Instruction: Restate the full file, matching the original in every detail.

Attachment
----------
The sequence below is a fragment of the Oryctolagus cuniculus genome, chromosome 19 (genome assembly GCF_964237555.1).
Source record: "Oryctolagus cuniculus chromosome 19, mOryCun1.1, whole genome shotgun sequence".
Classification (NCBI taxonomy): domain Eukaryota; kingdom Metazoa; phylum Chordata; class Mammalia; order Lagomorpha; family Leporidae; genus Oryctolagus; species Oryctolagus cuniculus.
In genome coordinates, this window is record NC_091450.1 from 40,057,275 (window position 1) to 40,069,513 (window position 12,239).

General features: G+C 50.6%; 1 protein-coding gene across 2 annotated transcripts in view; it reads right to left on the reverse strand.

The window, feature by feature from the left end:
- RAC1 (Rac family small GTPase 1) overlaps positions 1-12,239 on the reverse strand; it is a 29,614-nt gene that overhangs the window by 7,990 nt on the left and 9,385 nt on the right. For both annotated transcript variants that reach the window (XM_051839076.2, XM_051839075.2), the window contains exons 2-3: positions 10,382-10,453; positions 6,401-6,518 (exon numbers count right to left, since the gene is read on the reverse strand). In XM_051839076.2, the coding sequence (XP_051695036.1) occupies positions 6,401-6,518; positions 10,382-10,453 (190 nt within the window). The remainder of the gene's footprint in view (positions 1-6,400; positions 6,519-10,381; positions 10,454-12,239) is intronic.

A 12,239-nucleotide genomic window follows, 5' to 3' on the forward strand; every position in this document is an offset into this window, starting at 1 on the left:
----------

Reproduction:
The sequence below is a fragment of the Oryctolagus cuniculus genome, chromosome 19 (genome assembly GCF_964237555.1).
Source record: "Oryctolagus cuniculus chromosome 19, mOryCun1.1, whole genome shotgun sequence".
Classification (NCBI taxonomy): domain Eukaryota; kingdom Metazoa; phylum Chordata; class Mammalia; order Lagomorpha; family Leporidae; genus Oryctolagus; species Oryctolagus cuniculus.
In genome coordinates, this window is record NC_091450.1 from 40,057,275 (window position 1) to 40,069,513 (window position 12,239).

General features: G+C 50.6%; 1 protein-coding gene across 2 annotated transcripts in view; it reads right to left on the reverse strand.

The window, feature by feature from the left end:
- RAC1 (Rac family small GTPase 1) overlaps positions 1-12,239 on the reverse strand; it is a 29,614-nt gene that overhangs the window by 7,990 nt on the left and 9,385 nt on the right. For both annotated transcript variants that reach the window (XM_051839076.2, XM_051839075.2), the window contains exons 2-3: positions 10,382-10,453; positions 6,401-6,518 (exon numbers count right to left, since the gene is read on the reverse strand). In XM_051839076.2, the coding sequence (XP_051695036.1) occupies positions 6,401-6,518; positions 10,382-10,453 (190 nt within the window). The remainder of the gene's footprint in view (positions 1-6,400; positions 6,519-10,381; positions 10,454-12,239) is intronic.

A 12,239-nucleotide genomic window follows, 5' to 3' on the forward strand; every position in this document is an offset into this window, starting at 1 on the left: